Important Moments

Bass Park has hosted some important moments in Bangor's history. President Theodore Roosevelt once spoke at Bass Park. In 1978 Jimmy Carter attended a presidential town meeting at the auditorium. Bass Park has seen a number of top-notch musical arts such as Gene Autry, the famous singer of Here Comes Santa Claus, Rudolph the Red Nosed Reindeer, and many others, largely country songs, appeared at the audtiorium. Country music superstar Garth Brooks who has sold over 100 million albums, has appeared. Other famous performers have been Bill Haley and the Comets, Ameltia Galli Curci was, a very famous soprano, and Percy Grainger, a very famous composer. Back in 1890, Bass Park brought Nelson, a world-class stallion, to the racetrack. During this time, Nelson raced one mile on the half-mile track in 2:15.5, a world record for a half-mile track at the time.

The First Two Auditoriums

The first auditorium at Bass Park was built in 1897. It was a huge wooden structure that could hold up to 5,000 people. This first auditorium in Bangor came about because of a conversation that William Rogers Chapman, a famous choral conductor who founded and directed Maine Music Festivals (1897-1926), had with famous opera singer Lillian Nordica. A large facility was needed for major musical events. The Maine Music Festivals were held in the auditorium. This building remained in use until it was torn-down in 1965, about ten years after the 1955 auditorium was built.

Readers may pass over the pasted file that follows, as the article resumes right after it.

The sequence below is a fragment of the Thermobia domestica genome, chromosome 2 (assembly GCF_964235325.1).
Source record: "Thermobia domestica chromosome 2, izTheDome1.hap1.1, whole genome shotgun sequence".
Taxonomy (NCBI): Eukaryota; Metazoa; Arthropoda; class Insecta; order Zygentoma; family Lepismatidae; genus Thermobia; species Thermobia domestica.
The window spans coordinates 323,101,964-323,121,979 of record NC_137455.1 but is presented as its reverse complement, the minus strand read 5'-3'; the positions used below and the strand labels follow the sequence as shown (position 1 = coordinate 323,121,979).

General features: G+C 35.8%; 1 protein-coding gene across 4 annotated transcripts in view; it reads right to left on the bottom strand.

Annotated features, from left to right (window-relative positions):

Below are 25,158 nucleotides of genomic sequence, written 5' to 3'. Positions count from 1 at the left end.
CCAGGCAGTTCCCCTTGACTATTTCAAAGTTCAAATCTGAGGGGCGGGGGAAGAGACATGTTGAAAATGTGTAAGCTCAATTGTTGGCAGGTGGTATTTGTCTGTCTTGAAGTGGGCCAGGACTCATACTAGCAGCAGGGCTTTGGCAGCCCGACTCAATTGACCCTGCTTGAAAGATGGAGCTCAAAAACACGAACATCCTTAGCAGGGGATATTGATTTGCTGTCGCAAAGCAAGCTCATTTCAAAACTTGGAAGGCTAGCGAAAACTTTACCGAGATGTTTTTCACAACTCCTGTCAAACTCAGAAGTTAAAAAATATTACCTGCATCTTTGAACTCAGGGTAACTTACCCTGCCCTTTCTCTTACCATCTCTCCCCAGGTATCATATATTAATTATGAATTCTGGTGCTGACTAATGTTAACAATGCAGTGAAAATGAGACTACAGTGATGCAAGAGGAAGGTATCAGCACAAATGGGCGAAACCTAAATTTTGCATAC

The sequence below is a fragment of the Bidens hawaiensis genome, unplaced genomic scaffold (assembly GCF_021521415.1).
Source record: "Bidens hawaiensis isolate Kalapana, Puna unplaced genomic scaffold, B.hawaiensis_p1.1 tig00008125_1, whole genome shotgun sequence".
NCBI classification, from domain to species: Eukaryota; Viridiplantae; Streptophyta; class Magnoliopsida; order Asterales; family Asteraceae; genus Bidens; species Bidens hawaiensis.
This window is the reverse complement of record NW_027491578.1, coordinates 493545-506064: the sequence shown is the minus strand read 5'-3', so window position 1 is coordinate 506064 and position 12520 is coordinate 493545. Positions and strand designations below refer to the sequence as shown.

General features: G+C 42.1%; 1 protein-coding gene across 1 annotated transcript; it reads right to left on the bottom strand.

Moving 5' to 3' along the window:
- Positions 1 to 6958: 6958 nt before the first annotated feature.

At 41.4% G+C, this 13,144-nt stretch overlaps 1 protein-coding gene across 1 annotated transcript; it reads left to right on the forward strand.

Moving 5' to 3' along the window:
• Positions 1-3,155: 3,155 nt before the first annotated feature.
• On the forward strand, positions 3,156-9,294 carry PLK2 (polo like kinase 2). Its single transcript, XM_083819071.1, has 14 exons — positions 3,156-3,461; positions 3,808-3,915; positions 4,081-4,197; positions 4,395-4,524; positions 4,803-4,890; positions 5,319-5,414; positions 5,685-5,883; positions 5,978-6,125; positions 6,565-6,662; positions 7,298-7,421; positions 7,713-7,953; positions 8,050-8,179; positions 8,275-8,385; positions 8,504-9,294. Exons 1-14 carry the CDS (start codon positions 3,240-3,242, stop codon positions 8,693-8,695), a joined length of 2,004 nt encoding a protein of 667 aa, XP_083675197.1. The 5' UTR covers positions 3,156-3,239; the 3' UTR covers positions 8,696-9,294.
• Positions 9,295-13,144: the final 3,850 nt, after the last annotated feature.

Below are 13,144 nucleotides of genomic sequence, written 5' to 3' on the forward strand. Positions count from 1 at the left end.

Bangor Auditorium, 1976
Bangor Auditorium, 1976
Bangor Public Library

The second Bangor Auditorium first opened on October 1, 1955. In its time it was the 2nd largest venue of its kind in New England, the Boston Garden being the first. On December, 30, 1955 the Syracuse Nationals played the Boston Celtics as their first NBA regular season game. The Celtics won 110-103. Over its lifetime, the 1955 Bangor Auditorium saw NBA, minor league, college and high school basketball, high school and college graduations, fairs fair events circuses, concerts, ice shows, theatrical performances, political conventions, trade shows, and many other events.

The Bangor State Fair

One of the most popular attractions in Bass Park is the annual state fair, which happens to be one of the largest agricultural fairs in Maine. Joseph P. Bass, a founder of the park, helped organize both the Bangor State Fair (then called the Eastern Maine Fair). The Bangor State Fair is one of the oldest fairs not just in Maine, but also in U.S., next to the Skowhegan State Fair, which is the oldest State Fair in the U.S.

The Cross Center

In 2013, the 1955 auditorium was officially replaced with the modern 65-million-dollar Cross Insurance Center that is now home to all of the kinds of events that have always been a part of Bass Park. The Cross Center has seating there for about 7,300 people including floor seating. The people of Bangor and the entire state may look forward to many more years of great events at Bass Park and the Cross Center.


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Postcard of 1897 Auditorium
Postcard of 1897 Auditorium With Horsedrawn Carriages
Photo of Handbill for 1906 Music Festival Showing the Inside of the 1897 Auditorium
Postcard of 1897 Auditorium
1955 Auditorium Soon After Completion from Paul Bunyan Park
1955 Auditorium Soon After Completion
Aerial Photo of Race Track and 1955 Auditorium at Bass Park
1955 Auditorium Soon After Completion from Buck Street